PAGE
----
The Case for Inflation
No Worries?
Necessary Conditions
Fed Chair Jerome Powell: We Need More Stimulus and Inflation Is Not a Worry
What’s in Your Investment Kitchen?
Puerto Rico, New York?, and Maine

Among the many strange, unforeseen changes of the last year is a new respect for Keynesian economic theory. Practically everyone in power now agrees that deficit spending produces GDP growth. They differ only on its expected magnitude and duration. The few exceptions are mostly outside the halls of power.

This matters because deficit spending, already higher than ever, is set to grow even more when Congress passes President Biden’s pandemic relief package. I take it as given they will pass it, since Democrats have the necessary votes and look united on the major items. They may tweak some details to satisfy Manchin or Tester but the final amount will be somewhere close to the desired $1.9 trillion.

Coming on top of trillions already authorized in prior bills, a budget deficit that was already approaching $2 trillion before the pandemic, and the Federal Reserve stimulating in its own ways, people are asking whether this is too much. The answer depends on the coronavirus “Gripping Hand.” If the vaccines work well enough, and are administered widely enough, to stop the new variants and enable economic normalcy later this year, all that money might be excessive. Rising consumer demand combined with supply constraints could spark inflation.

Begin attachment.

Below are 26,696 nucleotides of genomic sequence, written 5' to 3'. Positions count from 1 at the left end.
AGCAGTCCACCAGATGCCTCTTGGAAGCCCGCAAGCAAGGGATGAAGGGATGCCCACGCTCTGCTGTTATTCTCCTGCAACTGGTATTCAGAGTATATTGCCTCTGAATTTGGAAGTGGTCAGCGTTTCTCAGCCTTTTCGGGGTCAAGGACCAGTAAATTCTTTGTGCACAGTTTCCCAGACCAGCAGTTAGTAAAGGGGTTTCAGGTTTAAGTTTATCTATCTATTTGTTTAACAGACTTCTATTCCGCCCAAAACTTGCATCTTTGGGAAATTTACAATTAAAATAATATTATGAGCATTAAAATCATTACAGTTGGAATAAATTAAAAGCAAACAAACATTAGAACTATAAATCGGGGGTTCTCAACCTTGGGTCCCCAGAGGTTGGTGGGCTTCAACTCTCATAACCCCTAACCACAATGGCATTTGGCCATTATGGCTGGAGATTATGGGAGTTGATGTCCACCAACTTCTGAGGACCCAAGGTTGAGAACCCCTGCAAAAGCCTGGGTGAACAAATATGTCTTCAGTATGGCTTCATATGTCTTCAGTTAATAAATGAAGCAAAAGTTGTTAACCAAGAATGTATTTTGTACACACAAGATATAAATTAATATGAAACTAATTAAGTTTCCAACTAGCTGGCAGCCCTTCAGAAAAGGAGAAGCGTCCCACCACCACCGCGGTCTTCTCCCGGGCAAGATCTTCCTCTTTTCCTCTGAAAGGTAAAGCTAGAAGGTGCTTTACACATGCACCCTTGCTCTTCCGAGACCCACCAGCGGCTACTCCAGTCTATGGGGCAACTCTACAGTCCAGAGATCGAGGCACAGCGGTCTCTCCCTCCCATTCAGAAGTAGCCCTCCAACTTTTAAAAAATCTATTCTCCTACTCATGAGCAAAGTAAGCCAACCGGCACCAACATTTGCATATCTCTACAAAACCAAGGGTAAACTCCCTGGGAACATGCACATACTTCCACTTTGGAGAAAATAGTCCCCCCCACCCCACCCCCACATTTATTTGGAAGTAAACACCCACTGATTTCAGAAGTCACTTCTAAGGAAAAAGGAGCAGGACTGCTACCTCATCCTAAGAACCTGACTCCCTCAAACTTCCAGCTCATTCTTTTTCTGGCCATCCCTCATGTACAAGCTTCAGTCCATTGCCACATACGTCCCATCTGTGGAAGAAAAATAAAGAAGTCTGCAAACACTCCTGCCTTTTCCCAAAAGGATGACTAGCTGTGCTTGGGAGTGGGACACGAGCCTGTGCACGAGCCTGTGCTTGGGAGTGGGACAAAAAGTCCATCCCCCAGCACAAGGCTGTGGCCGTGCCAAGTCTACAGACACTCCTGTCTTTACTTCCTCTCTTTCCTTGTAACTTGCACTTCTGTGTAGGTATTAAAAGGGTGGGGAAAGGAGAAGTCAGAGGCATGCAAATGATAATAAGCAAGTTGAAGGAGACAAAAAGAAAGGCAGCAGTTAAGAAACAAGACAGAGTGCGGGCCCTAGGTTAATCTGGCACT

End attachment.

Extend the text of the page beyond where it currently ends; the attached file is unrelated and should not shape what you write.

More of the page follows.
If, however, the pandemic continues into summer, it will mean the Gripping Hand is still squeezing us. Employment won’t recover and more small businesses will fail. This relief package, as large as it is, may prove necessary and maybe even too small.

The experts I trust are split on this question, and of course no one really knows. But the debate is important philosophically. Nothing underscores this more than the comment from my personal economic bête noire, Modern Monetary Theory exponent Dr. Stephanie Kelton. Asked whether she was worried about the stimulus bill causing inflation, she said:

"Do I think the proposed $1.9 trillion puts us at risk of demand-pull inflation? No. But at least we are centering inflation risk and not talking about running out of money. The terms of the debate have shifted."

This is precisely what should concern us. No one except a few old classical economists is afraid of growing the debt. That argument is seemingly over, and its absence may be the real story here.

Today I’ll explore where all this may lead.